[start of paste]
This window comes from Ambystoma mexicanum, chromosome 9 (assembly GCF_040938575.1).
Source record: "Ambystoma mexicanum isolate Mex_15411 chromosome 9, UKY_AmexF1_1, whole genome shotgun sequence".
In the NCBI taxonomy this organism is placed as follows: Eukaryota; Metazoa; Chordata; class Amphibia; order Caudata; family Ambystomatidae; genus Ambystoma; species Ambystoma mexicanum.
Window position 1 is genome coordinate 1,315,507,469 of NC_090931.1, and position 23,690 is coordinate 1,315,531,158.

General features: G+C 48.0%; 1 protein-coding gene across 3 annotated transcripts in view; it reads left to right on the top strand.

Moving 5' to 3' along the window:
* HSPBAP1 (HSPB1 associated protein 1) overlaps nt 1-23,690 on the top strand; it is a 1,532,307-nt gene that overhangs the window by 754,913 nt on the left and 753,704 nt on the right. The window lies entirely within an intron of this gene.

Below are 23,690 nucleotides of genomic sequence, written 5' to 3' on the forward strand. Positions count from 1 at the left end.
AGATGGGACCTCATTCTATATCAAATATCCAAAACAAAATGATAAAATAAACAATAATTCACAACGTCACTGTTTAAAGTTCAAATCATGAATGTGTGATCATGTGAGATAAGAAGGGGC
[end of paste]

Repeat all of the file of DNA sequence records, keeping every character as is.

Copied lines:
This window comes from Ambystoma mexicanum, chromosome 9 (assembly GCF_040938575.1).
Source record: "Ambystoma mexicanum isolate Mex_15411 chromosome 9, UKY_AmexF1_1, whole genome shotgun sequence".
In the NCBI taxonomy this organism is placed as follows: Eukaryota; Metazoa; Chordata; class Amphibia; order Caudata; family Ambystomatidae; genus Ambystoma; species Ambystoma mexicanum.
Window position 1 is genome coordinate 1,315,507,469 of NC_090931.1, and position 23,690 is coordinate 1,315,531,158.

General features: G+C 48.0%; 1 protein-coding gene across 3 annotated transcripts in view; it reads left to right on the top strand.

Moving 5' to 3' along the window:
* HSPBAP1 (HSPB1 associated protein 1) overlaps nt 1-23,690 on the top strand; it is a 1,532,307-nt gene that overhangs the window by 754,913 nt on the left and 753,704 nt on the right. The window lies entirely within an intron of this gene.

Below are 23,690 nucleotides of genomic sequence, written 5' to 3' on the forward strand. Positions count from 1 at the left end.
AGATGGGACCTCATTCTATATCAAATATCCAAAACAAAATGATAAAATAAACAATAATTCACAACGTCACTGTTTAAAGTTCAAATCATGAATGTGTGATCATGTGAGATAAGAAGGGGC